What do you do in Iceland when you only have two days to visit? Lots, that’s what.
Instead of flying directly from St. Petersburg to Seattle, my partner Rick Steves and I decided to take advantage of spending some time (for the first time) in Iceland. We hoped to break up our jet lag and to get traveler’s primer on some of the highlights of this relatively young nation. And with only about 48 hours to explore, we carpei‘d our diem and hit the ground running biking.
With our local guide, we traversed the quaint yet bustling capital, Reykjavik. The harbor is a hive of activity, with its fishing trawlers, private boats, restaurant scene, trendy hotels and volcano films. Passing by terraces packed with locals and tourists geared up in scarves, sweaters and fleece, we felt the brisk Icelandic wind whoosh through our hair and up our jacket sleeves. As I felt goose bumps multiply, I felt grateful that I had the foresight to bring my gloves.
Just pedals away from the harbor is the city center. It’s a good thing we were on bikes; it made it so easy to get around the single-lane streets. There’s a certain Nordic sense about the place (Iceland was originally settled by Norsemen in 874 AD and was affiliated with Denmark from the 1400s until 1944, when it became a republic). Absent of sky-scrapers or any building higher than four stories, the hub of this city feels more like hip and vibrant village than an intense and overwhelming capital.
Up the hill is the Hallgrimskirkja Lutheran Church. We ducked inside and caught the last ten minutes of an organ concert. While there were many visitors, I secretly wished we had been there on Sunday to attend service with Reykjavik locals. As much as I love learning about the uniqueness of cultures, I also enjoy celebrating our commonalities together. Standing before the rocket-about-to-liftoff façade of the church, a statue of Leif Erickson stands proudly, as though at the crest of a wave that will propel him forward to discover the Americas (500 years before Columbus).
We meandered along a pristine lakeside park and beyond the city center to the National Museum of Iceland. It wasn’t meant to be on our official tour of the city, but Rick and I both wanted to boost our sightseeing with more historical and anthropological context. Our guide gave us about twenty minutes to blitz the museum, and it was well worth it. Hand-carved furniture, centuries-old vellum texts, traditional clothing, and typical tools and utensils gave us a glimpse into the past and stoked our curiosity even more about life in Iceland –past and present.
After our bike tour, we made our way back to harbor to catch a private boat excursion, courtesy of the Reykjavik Tourist Board. I had never been on such a beautiful boat and half expected Robin Leach to pop up and offer us “champagne wishes and caviar dreams”. The luxurious double-decker yacht brought us out to Faza Bay in search of migratory puffins, whales, and dolphins. After a couple of hours, we were contented with one dolphin pod sighting and the blissful calm that is unique to glissading over luscious blue waters.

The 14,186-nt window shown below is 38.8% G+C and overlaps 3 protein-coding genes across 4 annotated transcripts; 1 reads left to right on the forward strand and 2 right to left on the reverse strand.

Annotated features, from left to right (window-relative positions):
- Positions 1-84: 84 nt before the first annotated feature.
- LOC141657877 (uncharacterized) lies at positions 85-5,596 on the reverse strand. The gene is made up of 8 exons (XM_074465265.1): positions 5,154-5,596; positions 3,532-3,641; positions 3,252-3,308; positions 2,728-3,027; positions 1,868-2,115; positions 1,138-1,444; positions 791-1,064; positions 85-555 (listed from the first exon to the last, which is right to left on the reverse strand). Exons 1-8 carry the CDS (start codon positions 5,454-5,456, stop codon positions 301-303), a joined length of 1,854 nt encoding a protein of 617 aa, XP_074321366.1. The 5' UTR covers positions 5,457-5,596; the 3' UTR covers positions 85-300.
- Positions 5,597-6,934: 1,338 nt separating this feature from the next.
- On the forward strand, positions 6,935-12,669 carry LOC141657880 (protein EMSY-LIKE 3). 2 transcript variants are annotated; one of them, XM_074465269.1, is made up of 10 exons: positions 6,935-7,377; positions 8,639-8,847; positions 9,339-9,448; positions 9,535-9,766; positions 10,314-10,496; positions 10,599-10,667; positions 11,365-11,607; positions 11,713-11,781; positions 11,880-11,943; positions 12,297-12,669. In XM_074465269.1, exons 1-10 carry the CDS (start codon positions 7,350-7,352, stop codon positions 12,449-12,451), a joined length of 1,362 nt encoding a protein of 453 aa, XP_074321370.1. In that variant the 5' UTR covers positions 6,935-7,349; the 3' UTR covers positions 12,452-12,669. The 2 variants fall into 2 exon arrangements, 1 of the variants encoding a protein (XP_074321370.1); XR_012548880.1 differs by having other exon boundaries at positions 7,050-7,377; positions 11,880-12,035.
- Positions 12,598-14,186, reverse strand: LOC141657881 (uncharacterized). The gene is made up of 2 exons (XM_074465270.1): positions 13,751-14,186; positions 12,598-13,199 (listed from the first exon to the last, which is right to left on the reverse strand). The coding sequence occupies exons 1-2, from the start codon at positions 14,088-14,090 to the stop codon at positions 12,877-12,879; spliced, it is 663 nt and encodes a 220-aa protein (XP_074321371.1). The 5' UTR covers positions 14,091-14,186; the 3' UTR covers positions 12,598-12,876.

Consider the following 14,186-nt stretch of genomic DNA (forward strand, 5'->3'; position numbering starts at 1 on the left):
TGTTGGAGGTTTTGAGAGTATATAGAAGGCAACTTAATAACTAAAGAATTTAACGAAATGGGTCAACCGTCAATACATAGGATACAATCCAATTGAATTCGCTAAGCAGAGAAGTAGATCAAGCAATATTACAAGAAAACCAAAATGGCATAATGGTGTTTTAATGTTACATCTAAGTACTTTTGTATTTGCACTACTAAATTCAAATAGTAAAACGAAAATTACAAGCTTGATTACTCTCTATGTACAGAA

Back on dry land, we had a chance encounter with two of our friends (and fellow Seattleites)–the brilliant photographer Chase Jarvis and his wife/producer Kate. They and their crew were finishing up a photo shoot before flying out to another location somewhere in this great, wide world of ours. While we don’t prefer to interrupt people while they’re working, it was just too cool to bump into people you know in a country you’ve never visited. Seriously, what are the chances?
Still eager to get better-acquainted with Reykyavik, we strolled to the northeast end of the harbor to visit the recently-built glass concert hall and conference center, Harpa. Whether viewed from the water or from the land-side façades, or experienced from within, this stunning cultural center is bringing much-sought after attention. It draws world-class talent and welcomes the community to enjoy their own national favorites.
As with most new cultural-based sites around the world, it has its detractors. Here, they believe money used to fund the building could have been better spent on fishing boats to foster more growth in that industry. Proponents of Harpa, including native musical icon Bjork, say that you can’t put a price on the value of sharing art (in all its forms) with society and that it’s about time the Iceland Symphony Orchestra has a quality place to perform…instead of in a movie theater (granted, a nice one, but come on!). Besides Harpa’s vampire-red main hall (it’s really sexy and plush), there are several smaller venues for more intimate performances, lecture halls, and reception areas. Even if you don’t get to see a performance on your visit, it well worth a look inside to appreciate the beauty of the space.
After a quick freshening-up, we ventured out into the world’s northern-most capital once more. We had accomplished a lot in just seven hours, and our energy levels needed replenishing. Icelandic culinary delights were in order, so we made a beeline for the Grill Market. More on that in an upcoming post.